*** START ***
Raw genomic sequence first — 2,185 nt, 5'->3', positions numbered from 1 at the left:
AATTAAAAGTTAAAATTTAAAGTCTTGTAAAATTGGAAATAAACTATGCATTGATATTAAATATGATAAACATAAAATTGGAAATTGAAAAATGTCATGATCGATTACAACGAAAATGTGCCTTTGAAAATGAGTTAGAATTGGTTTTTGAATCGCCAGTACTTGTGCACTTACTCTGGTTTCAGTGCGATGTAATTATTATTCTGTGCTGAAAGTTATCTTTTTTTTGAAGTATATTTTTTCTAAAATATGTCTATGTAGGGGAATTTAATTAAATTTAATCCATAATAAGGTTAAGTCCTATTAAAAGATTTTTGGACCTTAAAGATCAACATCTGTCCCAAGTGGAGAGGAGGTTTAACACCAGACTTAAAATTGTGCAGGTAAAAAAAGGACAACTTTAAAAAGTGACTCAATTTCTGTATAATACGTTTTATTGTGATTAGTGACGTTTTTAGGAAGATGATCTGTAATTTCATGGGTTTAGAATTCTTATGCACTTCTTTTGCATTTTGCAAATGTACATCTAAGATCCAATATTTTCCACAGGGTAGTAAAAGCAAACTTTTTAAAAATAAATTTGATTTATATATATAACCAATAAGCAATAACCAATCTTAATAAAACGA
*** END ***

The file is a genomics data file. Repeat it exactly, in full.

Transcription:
Raw genomic sequence first — 2,185 nt, 5'->3', positions numbered from 1 at the left:
AATTAAAAGTTAAAATTTAAAGTCTTGTAAAATTGGAAATAAACTATGCATTGATATTAAATATGATAAACATAAAATTGGAAATTGAAAAATGTCATGATCGATTACAACGAAAATGTGCCTTTGAAAATGAGTTAGAATTGGTTTTTGAATCGCCAGTACTTGTGCACTTACTCTGGTTTCAGTGCGATGTAATTATTATTCTGTGCTGAAAGTTATCTTTTTTTTGAAGTATATTTTTTCTAAAATATGTCTATGTAGGGGAATTTAATTAAATTTAATCCATAATAAGGTTAAGTCCTATTAAAAGATTTTTGGACCTTAAAGATCAACATCTGTCCCAAGTGGAGAGGAGGTTTAACACCAGACTTAAAATTGTGCAGGTAAAAAAAGGACAACTTTAAAAAGTGACTCAATTTCTGTATAATACGTTTTATTGTGATTAGTGACGTTTTTAGGAAGATGATCTGTAATTTCATGGGTTTAGAATTCTTATGCACTTCTTTTGCATTTTGCAAATGTACATCTAAGATCCAATATTTTCCACAGGGTAGTAAAAGCAAACTTTTTAAAAATAAATTTGATTTATATATATAACCAATAAGCAATAACCAATCTTAATAAAACGA